If you watch too much reality television, it’s easy to get a very jaded perspective on people. For instance, if you watch “The Bachelor” or “Millionaire Matchmaker” or even the old show, “Joe Millionaire,” it would be easy to make the assumption that all women are gold diggers and all men are only interested in sex. Okay, men are only interested in sex, but the whole gold digger thing is at least debatable.
It’s easy to see why men might think that women are only interested in money. Women need things—things that make no sense to men. In addition to the normal expenses, women usually spend a lot of money on clothes, hair care, and makeup, and every woman seems to have their particular items—their purses, their shoes, their jewelry—the thing that they will buy far too many of and pay far too much for. It only seems logical to a man that a woman would need another source of income to fuel her drug-like habit.
Do men make women into gold diggers?
To a man who truly loves women, a woman is a beautiful, mysterious, and wondrous being. She offers him beauty, compassion, and a host of other feminine qualities that he lacks. What can he offer back? A penis and the ability to open really stuck jars.
With this disparity, it’s no surprise that men feel the need to supplement their offer with cash. And they do. When a man is in a relationship with a woman, or trying to get into a relationship with a woman, he may find himself suddenly buying those clothes, shoes, and pieces of jewelry that a woman wants. Can you really call a woman a gold digger when all she’s doing is accepting the money and gifts a man insists on giving her?
How do traditional gender roles affect attitudes toward money?
Way back in ancient history, like the 1950s or so, the family dynamic was pretty simple. The man went out into the cruel, cruel world to make money and the woman stayed home, raised the kids, cleaned the house and drank like a quart of vodka a day. Since a “respectable” woman was not expected to have career aspirations, the only way a woman could be assured of a comfortable lifestyle was to find a man who was either very successful or who had the potential to be very successful.
Traditional gender behavior also established the pattern on dates wherein men pay for everything. While women aren’t exactly marching in the streets to protest this practice, it does add some strength to the perception that for women, it’s all about the money.
If not money, what else would make a woman stay with a man twice her age?
Perhaps no single situation makes onlookers scream “gold digger!” like the May/December romance. When you see that 20 year-old woman hanging on the arm of a 85 year-old, it’s hard not to wonder just how much money he is leaving for her in his will. You should probably stop thinking about it after that because your next thoughts will be about their sexual arrangements and that’s just creepy.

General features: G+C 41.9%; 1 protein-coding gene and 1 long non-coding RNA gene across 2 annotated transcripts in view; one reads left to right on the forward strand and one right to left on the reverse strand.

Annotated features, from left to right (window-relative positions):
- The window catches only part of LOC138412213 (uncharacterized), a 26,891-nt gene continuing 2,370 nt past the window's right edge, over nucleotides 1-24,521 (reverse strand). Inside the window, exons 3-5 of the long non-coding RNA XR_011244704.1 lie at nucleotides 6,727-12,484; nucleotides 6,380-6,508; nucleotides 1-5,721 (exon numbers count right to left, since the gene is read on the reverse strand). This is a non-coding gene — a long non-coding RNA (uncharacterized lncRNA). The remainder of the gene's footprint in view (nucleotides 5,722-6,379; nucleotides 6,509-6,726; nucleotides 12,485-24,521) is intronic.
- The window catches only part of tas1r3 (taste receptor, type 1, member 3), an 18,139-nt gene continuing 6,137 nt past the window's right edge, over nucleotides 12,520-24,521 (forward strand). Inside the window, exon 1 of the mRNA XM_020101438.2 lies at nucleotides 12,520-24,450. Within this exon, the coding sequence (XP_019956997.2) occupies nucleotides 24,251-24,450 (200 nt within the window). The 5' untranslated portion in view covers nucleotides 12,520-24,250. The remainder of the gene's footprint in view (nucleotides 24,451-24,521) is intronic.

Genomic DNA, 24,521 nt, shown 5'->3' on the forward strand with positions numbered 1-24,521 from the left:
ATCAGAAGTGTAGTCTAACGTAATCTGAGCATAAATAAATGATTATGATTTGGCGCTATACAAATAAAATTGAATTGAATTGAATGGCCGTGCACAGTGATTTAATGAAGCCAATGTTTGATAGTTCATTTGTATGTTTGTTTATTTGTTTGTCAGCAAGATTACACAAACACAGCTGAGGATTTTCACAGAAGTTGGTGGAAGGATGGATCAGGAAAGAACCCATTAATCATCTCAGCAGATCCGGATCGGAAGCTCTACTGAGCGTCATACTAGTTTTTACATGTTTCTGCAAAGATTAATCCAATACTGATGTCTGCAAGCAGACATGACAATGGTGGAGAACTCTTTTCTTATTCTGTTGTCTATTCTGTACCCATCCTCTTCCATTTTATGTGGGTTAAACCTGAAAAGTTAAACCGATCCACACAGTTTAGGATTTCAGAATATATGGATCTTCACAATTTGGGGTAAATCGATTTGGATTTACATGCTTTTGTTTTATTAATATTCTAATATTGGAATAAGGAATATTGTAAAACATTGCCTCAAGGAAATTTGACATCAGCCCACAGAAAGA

So why would a young woman be with a man so much older than her, if not for money? Well, there’s love. Stop laughing—it happens. Every now and then there is a woman who truly meets her soul mate and he just happens to be older than her grandfather.
Women in general do seem to be attracted to older men. Even beyond the financial, older men seem to represent safety and security to some women. In the case of extreme age differences, a woman may have unresolved issues with her father, or perhaps lost him at a young age, and seeks to resolve those issues by marrying someone who reminds her of him.
Is it logical to say that all women are gold diggers?
It turns out that the logic of the gold digger argument doesn’t hold water. There are far more poor men in the world than rich men, and they’re still married or in relationships. This means that there is either a majority of women who are not gold diggers or they’re very bad at the job.
There are also those women who pass up the opportunity to marry rich men. If the gold digger theory was accurate, there would be literally no woman on the planet who Bill Gates or Warren Buffet could not have. One has to believe that someone, somewhere, has turned them down.
For a variety of reasons, women have been painted as gold diggers throughout the years by society. This is inaccurate and illogical, on the whole, but for those who could be classified as gold diggers, one could make the argument that society pushed them into that role. And that’s not necessarily a bad thing—ugly, rich men need love, too.